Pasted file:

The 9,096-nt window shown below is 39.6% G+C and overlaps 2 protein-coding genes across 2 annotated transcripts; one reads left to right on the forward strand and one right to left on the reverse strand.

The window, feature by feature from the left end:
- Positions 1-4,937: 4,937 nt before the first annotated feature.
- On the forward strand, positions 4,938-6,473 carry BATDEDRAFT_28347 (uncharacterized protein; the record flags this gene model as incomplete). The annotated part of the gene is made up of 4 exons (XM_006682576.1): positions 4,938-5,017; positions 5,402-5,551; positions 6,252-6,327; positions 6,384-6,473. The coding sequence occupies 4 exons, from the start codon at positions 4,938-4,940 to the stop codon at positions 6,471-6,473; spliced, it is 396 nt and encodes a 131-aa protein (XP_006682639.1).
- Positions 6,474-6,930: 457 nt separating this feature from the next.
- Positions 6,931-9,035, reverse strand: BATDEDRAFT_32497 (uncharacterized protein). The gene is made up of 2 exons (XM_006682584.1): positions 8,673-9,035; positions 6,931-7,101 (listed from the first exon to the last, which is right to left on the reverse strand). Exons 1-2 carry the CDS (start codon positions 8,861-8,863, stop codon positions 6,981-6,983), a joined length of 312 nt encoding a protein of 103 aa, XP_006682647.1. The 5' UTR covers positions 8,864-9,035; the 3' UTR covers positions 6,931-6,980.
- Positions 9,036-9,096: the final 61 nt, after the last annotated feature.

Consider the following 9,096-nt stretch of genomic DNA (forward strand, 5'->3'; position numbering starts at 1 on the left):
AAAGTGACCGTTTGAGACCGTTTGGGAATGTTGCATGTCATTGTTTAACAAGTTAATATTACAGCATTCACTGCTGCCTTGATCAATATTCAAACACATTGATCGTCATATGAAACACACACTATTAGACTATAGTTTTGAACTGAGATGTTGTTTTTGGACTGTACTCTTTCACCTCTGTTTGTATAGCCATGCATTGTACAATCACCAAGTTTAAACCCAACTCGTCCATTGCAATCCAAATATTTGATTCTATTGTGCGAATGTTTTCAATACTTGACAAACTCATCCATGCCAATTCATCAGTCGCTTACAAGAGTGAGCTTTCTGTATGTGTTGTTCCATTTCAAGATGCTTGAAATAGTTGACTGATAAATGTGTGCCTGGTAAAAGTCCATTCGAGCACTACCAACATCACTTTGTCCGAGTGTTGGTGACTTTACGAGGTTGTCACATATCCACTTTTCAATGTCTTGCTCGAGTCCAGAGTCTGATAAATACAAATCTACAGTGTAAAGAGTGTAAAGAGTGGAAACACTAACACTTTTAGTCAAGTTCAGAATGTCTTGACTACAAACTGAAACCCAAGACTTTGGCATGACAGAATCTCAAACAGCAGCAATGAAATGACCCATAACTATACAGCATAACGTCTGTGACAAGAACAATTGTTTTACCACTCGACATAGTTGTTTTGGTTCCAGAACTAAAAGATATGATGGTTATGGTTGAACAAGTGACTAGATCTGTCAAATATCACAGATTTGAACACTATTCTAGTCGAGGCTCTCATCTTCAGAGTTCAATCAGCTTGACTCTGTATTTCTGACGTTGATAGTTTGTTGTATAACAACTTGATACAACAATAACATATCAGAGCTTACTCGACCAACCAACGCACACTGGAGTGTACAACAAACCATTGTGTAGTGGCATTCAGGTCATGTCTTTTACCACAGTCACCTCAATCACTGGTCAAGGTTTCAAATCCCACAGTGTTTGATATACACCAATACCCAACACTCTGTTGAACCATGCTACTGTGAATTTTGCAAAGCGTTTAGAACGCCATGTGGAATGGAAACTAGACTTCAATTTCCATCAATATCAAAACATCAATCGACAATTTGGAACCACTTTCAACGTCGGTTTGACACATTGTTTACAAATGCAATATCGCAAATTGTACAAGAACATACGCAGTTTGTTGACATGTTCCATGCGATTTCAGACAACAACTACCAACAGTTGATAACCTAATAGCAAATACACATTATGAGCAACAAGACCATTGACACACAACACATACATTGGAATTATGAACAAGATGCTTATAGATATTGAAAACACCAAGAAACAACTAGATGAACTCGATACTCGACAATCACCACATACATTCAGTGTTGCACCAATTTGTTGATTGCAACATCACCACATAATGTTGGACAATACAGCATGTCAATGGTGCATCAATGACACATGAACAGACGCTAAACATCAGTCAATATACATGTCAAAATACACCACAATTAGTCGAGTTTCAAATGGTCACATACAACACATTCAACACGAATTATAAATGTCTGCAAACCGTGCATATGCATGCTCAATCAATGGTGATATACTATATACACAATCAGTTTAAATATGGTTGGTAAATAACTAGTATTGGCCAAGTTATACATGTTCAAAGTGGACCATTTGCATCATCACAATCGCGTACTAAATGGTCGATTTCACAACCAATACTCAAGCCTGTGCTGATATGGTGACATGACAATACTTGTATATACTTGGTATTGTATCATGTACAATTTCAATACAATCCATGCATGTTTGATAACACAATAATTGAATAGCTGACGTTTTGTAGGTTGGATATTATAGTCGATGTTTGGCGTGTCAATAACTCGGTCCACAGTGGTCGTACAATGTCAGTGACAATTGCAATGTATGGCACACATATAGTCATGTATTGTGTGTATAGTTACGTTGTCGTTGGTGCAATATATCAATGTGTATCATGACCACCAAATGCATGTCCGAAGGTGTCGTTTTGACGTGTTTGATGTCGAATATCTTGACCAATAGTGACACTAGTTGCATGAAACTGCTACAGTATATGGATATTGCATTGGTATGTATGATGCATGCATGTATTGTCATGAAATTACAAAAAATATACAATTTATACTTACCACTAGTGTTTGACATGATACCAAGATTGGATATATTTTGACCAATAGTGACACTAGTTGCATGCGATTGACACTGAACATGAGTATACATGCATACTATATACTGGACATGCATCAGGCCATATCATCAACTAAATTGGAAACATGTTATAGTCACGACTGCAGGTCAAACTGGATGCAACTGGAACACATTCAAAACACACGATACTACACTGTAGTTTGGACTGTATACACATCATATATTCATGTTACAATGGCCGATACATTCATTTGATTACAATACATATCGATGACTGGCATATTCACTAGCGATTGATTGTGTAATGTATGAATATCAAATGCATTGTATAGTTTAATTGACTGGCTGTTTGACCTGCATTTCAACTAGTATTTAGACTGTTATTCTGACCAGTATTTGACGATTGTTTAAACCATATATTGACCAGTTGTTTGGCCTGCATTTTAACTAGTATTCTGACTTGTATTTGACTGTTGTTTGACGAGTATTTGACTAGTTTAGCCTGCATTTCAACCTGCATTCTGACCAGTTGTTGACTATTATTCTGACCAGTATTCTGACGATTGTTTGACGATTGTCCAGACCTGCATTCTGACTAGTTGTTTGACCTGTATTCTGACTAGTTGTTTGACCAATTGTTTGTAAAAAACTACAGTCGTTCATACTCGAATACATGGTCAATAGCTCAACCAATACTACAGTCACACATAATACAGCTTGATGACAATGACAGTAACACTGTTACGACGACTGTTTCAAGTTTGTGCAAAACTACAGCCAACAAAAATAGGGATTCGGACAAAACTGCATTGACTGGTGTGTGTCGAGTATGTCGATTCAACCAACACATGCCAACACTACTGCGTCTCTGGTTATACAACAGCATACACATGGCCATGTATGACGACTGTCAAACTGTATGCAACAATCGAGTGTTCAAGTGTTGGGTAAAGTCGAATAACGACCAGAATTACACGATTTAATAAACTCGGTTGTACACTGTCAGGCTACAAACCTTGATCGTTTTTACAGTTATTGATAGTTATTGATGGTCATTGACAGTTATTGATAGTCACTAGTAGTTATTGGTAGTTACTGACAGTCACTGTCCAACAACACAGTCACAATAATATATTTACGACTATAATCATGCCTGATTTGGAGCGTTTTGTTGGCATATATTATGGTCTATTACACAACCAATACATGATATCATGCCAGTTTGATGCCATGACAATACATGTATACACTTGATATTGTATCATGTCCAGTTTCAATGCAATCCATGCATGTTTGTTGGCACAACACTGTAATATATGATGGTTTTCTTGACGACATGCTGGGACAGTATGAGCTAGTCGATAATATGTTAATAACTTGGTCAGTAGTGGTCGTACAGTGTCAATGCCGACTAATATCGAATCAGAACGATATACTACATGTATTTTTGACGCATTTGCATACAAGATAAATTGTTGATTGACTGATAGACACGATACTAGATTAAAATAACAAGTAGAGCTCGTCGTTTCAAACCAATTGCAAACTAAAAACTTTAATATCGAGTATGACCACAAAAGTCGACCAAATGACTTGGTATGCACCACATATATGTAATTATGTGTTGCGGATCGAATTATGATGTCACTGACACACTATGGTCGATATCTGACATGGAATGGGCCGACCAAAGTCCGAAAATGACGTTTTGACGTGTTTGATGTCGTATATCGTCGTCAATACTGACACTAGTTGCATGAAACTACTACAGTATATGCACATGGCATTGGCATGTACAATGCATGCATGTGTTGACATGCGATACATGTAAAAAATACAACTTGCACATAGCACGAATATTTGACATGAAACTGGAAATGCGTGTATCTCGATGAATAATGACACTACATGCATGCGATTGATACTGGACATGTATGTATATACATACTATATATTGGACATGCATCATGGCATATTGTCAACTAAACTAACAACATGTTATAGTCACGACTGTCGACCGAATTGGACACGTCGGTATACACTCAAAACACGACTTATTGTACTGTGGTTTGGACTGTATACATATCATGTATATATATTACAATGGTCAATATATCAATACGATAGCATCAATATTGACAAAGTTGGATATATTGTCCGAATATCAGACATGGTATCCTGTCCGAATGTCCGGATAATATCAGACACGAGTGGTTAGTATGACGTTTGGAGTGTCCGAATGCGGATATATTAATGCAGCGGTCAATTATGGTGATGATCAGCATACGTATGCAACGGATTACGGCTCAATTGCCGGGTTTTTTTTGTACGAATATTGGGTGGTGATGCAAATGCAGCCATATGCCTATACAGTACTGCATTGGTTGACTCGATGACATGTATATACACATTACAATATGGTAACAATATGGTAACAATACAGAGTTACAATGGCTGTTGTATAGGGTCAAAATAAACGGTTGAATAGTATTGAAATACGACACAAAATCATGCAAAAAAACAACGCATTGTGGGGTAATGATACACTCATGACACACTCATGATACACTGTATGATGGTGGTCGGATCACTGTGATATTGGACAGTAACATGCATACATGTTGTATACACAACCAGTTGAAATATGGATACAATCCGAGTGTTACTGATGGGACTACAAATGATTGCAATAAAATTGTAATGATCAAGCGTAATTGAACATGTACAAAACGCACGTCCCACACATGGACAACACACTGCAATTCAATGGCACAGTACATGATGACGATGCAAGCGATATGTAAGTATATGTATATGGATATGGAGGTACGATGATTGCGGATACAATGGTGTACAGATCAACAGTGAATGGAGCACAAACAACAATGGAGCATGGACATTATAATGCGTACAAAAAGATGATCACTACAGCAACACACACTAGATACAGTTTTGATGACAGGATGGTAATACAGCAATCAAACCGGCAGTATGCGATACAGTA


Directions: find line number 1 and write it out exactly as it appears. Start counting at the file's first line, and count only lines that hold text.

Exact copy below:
The 9,096-nt window shown below is 39.6% G+C and overlaps 2 protein-coding genes across 2 annotated transcripts; one reads left to right on the forward strand and one right to left on the reverse strand.